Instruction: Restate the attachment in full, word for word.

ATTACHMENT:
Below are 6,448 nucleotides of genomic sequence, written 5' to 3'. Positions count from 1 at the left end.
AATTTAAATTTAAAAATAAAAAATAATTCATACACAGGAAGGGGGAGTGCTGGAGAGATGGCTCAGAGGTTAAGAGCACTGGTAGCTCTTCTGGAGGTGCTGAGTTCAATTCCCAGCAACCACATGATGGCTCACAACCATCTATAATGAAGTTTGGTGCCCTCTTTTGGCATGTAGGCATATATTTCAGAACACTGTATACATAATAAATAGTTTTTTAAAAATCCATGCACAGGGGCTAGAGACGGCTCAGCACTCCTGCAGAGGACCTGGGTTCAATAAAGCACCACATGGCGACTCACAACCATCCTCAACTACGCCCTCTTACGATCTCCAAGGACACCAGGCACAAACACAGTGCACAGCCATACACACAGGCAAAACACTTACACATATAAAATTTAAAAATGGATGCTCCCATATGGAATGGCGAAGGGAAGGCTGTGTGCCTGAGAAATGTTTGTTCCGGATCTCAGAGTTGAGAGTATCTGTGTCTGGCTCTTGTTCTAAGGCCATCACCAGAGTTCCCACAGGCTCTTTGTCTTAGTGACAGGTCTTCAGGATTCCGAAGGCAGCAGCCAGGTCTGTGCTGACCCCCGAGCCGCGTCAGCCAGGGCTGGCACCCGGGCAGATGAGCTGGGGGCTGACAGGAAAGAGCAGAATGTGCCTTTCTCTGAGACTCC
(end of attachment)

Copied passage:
Below are 6,448 nucleotides of genomic sequence, written 5' to 3'. Positions count from 1 at the left end.
AATTTAAATTTAAAAATAAAAAATAATTCATACACAGGAAGGGGGAGTGCTGGAGAGATGGCTCAGAGGTTAAGAGCACTGGTAGCTCTTCTGGAGGTGCTGAGTTCAATTCCCAGCAACCACATGATGGCTCACAACCATCTATAATGAAGTTTGGTGCCCTCTTTTGGCATGTAGGCATATATTTCAGAACACTGTATACATAATAAATAGTTTTTTAAAAATCCATGCACAGGGGCTAGAGACGGCTCAGCACTCCTGCAGAGGACCTGGGTTCAATAAAGCACCACATGGCGACTCACAACCATCCTCAACTACGCCCTCTTACGATCTCCAAGGACACCAGGCACAAACACAGTGCACAGCCATACACACAGGCAAAACACTTACACATATAAAATTTAAAAATGGATGCTCCCATATGGAATGGCGAAGGGAAGGCTGTGTGCCTGAGAAATGTTTGTTCCGGATCTCAGAGTTGAGAGTATCTGTGTCTGGCTCTTGTTCTAAGGCCATCACCAGAGTTCCCACAGGCTCTTTGTCTTAGTGACAGGTCTTCAGGATTCCGAAGGCAGCAGCCAGGTCTGTGCTGACCCCCGAGCCGCGTCAGCCAGGGCTGGCACCCGGGCAGATGAGCTGGGGGCTGACAGGAAAGAGCAGAATGTGCCTTTCTCTGAGACTCC